Laser trabeculoplasty is a treatment performed by a doctor or eye care professional. A laser machine is used to improve the drainage in the eye. This is a longer-term solution than medicine, but the effect will reduce over time.

Laser treatment of glaucoma including:

  • Selective Laser Trabeculoplasty (SLT)
  • Argon Laser Trabeculoplasty (ALT)
  • YAG Laser Iridoplasty
  • Endoscopic Cyclophotocoagulation (ECP)
  • Argon Laser ciliary body ablation
  • Diode Laser ciliary body ablation
  • Surgical treatment of glaucoma including:
  • Trabeculectomy with and without antimetabolites
  • Non-penetrating glaucoma surgery: Aquaflow and Viscocanalostomy
  • Glaucoma implant surgery: Ahmed, Baeveldt, Molteno, and Krupin implants

In conventional surgery, a small piece of tissue is removed from the eye, which creates a new opening for the fluid to leave the eye.

Age-Groups at risk:

  • Glaucoma can affect anyone. The most common groups who are affected are as follows:
  • Persons of African descent over the age of 40 and persons of Mexican descent
  • Everyone over age 60
  • People with a family history of glaucoma
  • From 35 on, everyone should have regular check-ups for the early signs of glaucoma

Classical Presentation

Mr. Jha was an active and healthy 52 year old man. He never had problems with his vision or eyes.

He went for a regular health check-up with his doctor, who recommended that he have eye tests done to see if he was affected by glaucoma.

The doctor explained that people are often not aware that they have glaucoma and remain symptomless until permanent damage has already occurred. Vision can slowly get worse, and people do not notice a sudden change until a lot of vision is lost.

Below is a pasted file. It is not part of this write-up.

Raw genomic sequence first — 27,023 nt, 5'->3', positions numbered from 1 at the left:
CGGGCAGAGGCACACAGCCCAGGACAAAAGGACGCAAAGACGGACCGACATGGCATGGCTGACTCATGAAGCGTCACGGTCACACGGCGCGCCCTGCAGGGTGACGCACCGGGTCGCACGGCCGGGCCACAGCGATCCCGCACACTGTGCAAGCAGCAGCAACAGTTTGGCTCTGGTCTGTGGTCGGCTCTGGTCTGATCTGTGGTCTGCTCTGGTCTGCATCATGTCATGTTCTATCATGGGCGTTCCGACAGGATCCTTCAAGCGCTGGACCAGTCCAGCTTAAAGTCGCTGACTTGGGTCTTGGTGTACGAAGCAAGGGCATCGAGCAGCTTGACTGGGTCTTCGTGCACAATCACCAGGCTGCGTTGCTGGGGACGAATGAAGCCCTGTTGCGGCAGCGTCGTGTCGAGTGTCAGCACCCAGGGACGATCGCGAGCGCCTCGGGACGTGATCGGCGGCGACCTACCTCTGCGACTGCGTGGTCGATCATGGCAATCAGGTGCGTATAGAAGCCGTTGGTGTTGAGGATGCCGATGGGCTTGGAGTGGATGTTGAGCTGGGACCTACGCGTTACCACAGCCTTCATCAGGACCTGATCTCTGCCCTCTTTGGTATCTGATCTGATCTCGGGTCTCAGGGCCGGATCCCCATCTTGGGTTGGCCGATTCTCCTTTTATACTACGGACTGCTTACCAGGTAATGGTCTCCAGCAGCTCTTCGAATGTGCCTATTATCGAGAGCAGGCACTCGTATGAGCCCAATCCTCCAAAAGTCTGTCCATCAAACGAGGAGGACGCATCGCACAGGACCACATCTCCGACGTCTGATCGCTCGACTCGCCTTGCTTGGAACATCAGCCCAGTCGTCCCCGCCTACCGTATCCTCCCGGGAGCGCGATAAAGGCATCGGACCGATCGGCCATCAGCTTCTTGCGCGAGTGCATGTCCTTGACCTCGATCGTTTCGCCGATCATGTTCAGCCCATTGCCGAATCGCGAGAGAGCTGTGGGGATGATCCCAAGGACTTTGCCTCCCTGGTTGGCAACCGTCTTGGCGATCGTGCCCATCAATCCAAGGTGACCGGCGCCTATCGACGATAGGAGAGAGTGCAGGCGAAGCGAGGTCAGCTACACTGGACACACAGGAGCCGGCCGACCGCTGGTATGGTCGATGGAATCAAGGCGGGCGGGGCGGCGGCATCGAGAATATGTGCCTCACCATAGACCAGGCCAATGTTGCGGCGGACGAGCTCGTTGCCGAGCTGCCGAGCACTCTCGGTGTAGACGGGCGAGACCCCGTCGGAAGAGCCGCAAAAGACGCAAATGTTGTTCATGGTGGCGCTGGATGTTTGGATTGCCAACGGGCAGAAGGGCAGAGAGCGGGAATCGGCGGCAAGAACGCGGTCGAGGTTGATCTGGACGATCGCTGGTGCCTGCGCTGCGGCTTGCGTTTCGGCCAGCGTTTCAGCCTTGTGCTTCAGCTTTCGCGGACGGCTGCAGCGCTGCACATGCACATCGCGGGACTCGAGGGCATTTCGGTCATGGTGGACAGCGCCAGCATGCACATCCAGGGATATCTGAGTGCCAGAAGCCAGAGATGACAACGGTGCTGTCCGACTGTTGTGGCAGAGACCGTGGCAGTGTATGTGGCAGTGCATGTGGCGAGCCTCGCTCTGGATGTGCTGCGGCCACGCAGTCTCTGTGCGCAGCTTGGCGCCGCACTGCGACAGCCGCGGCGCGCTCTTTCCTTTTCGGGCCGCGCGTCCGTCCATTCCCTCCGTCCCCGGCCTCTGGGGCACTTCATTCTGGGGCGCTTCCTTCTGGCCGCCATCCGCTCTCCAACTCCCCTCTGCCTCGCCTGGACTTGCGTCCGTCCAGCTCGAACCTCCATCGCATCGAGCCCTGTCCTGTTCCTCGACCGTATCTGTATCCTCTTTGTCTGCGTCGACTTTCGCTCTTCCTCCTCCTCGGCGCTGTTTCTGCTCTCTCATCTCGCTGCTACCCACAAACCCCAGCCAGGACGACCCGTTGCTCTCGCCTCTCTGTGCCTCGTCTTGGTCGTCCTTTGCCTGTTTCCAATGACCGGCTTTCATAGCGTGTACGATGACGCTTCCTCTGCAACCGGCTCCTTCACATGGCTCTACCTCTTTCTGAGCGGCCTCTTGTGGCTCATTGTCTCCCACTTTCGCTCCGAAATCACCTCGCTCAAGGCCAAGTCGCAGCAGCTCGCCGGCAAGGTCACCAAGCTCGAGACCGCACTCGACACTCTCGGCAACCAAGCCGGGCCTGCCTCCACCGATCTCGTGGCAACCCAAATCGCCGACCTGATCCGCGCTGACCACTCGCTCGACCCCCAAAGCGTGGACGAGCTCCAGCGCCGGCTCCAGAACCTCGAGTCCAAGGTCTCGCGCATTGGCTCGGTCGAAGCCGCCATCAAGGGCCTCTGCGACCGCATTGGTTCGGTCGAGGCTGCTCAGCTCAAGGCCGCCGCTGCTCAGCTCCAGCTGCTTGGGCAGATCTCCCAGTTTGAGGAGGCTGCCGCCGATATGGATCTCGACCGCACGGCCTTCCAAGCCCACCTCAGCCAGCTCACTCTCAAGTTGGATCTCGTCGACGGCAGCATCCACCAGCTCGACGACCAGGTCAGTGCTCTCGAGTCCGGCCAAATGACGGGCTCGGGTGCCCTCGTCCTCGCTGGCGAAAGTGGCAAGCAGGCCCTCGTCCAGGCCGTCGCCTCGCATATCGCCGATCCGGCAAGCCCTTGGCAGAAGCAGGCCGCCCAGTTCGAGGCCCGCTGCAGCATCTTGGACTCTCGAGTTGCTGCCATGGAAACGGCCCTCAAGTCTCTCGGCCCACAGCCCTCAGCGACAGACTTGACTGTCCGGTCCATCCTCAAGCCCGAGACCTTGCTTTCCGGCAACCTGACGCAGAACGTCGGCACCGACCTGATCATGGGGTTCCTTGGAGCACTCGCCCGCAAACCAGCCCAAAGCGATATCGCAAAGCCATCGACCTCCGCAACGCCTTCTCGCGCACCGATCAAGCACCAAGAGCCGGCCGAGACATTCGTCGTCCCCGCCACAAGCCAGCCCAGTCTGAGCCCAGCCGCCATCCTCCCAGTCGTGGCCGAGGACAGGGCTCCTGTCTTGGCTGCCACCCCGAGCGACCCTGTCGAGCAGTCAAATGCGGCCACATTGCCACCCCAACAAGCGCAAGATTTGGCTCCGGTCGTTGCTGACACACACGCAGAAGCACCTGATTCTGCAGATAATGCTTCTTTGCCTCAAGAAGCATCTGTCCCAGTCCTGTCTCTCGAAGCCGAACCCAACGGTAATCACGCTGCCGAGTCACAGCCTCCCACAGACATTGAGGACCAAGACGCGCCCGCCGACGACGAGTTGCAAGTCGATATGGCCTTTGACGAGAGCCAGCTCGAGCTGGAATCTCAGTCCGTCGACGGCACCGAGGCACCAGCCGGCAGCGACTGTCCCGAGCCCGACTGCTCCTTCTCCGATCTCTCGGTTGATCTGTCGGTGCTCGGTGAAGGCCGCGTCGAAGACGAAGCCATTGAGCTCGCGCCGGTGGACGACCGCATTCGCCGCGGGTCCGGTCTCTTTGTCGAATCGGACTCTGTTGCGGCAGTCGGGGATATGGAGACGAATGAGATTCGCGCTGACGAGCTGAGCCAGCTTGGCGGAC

Mr. Jha agreed to have the pressure of his eyes checked and to have a visual field test.

Once the tests were done, the doctor explained that it was coincidental that Mr. Jha had increased eye pressure and that some damage had been done to his optic nerve. Fortunately, his glaucoma was detected early so he only lost a small amount of his peripheral vision.

The doctor recommended that he should use eye drops to control his eye pressure.

The doctor suggested waiting to see how the medication controlled the problem before deciding whether laser surgery was necessary.

Mr. Jha was surprised that he needed to take medicine because he had no problems with his vision and did not have any pain. Glaucoma, however, is a sneaky disease that causes such gradual changes that the patient does not realize that their vision is deteriorating.

Mr. Jha now returns for regular check ups with the doctor. He has not had any problems with his vision and continues to use eye drops as prescribed by the doctor.

Fequently Asked Questions

What is Glaucoma?

Glaucoma is an eye disease in which the normal fluid pressure inside the eyes slowly rises, leading to vision loss—or even blindness.

 

Facts about Glaucoma?

  • There are two basic types of Glaucoma, open-angle and narrow-angle (or angle-closure) glaucoma
  • Open-angle is the most common form, accounting for 90% of all cases and is associated with aging
  • When a person ages, the eye’s drainage apparatus may not work as effectively as it should
  • In narrow-angle glaucoma, the eye pressure is normal until the drainage angle becomes suddenly blocked. Eye pressure rises abruptly to dangerous levels. Immediate treatment is necessary.
  • Increased eye pressure means you are at risk for glaucoma, but does not mean you have the disease
  • Glaucoma can develop without increased eye pressure

Who is at risk?

  • Anyone can develop glaucoma. Some people are at higher risk than others. They include:
  • African Americans over age 40
  • Everyone over age 60, especially Hispanic Americans
  • People with a family history of glaucoma

How do you know if you have Glaucoma?

At first, open-angle glaucoma has no symptoms. It causes no pain. Vision stays normal. As glaucoma remains untreated, people may miss objects to the side and out of the corner of their eye.

close
refresh